Other important impacts on mine planning and management under massive strata conditions have become apparent during the course of the project, namely abnormally high tailgate loading conditions in areas adjacent to bridging strata, the effects of channel edges and also that of major windblasts.

The project objectives were to:

  • develop and prove techniques by which narrow longwall face widths can be maximised, yet still prevent major roof control problems from occurring due to the uncontrolled weighting of massive and thick channel type sandstone /conglomerate units 
  • assess the effect (if any) of using wider longwall panels (at depths of cover up to 300 m) 
  • examine the effect (if any) of weighting of the overburden on gate road roof and rib behaviour and stability

Due to the proposed mining geometry for Longwalls 11 and 12 at West Wallsend Colliery, it became apparent that a comparison could be made between longwall face widths of 200 m and 240 m (in areas not effected by the massive channel) under relatively similar strata conditions. Whilst the proposed monitoring studies were quite specific to the area of channel affected extraction, comment can still be made on this issue on the basis of general mining experiences associated with both face widths.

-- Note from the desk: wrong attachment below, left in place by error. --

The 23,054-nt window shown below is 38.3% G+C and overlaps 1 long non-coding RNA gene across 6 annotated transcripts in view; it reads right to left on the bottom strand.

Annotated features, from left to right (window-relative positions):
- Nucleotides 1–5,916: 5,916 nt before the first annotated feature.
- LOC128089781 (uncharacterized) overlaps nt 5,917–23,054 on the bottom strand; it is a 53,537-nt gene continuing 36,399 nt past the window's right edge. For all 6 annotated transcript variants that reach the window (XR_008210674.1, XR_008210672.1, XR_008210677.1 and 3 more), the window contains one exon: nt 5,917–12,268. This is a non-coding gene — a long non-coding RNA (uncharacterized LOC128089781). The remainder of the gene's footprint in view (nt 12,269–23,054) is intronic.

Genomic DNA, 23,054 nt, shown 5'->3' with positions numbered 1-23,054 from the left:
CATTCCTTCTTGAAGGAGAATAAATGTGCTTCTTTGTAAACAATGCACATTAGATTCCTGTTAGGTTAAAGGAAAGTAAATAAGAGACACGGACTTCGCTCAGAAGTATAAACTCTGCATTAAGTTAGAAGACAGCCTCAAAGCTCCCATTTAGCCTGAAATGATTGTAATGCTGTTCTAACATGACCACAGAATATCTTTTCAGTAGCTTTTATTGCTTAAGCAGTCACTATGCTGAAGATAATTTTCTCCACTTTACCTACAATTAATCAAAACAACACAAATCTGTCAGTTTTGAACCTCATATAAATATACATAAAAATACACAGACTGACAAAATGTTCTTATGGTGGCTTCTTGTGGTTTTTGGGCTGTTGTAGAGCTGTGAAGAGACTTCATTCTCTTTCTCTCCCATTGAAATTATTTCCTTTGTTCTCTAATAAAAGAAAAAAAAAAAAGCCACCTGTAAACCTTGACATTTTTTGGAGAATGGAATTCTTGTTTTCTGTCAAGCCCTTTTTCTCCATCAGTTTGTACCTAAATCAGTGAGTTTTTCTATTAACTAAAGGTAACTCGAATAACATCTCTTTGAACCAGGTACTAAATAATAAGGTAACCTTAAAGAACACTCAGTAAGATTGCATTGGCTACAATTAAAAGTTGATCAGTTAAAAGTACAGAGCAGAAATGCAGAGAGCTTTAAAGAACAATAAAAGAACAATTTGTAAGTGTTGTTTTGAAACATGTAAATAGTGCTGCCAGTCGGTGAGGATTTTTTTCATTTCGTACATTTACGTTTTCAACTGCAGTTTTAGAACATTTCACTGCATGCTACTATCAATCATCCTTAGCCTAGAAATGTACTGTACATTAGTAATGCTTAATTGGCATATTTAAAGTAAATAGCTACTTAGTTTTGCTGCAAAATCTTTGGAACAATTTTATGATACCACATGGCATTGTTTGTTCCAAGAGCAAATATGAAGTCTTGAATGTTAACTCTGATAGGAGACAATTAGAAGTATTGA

In addition, as a result of a program of roof stability monitoring and strata management that is routinely used at West Wallsend, the opportunity to compare roof stability and control during extraction associated with a wide range of panel widths and caving conditions was recognised and comments will be given on this issue as part of the report.

In addition to the objectives stated at the outset of the project, the problem of major windblasts during extraction with narrow face widths became apparent at Newstan Colliery and a substantial amount of effort and resource was committed (by Newstan) to the understanding of the geological and mining conditions under which they occur and also in their prior prediction using micro-seismic monitoring. Whilst a full description of the results of that work will not be given herein, a brief summary will be made.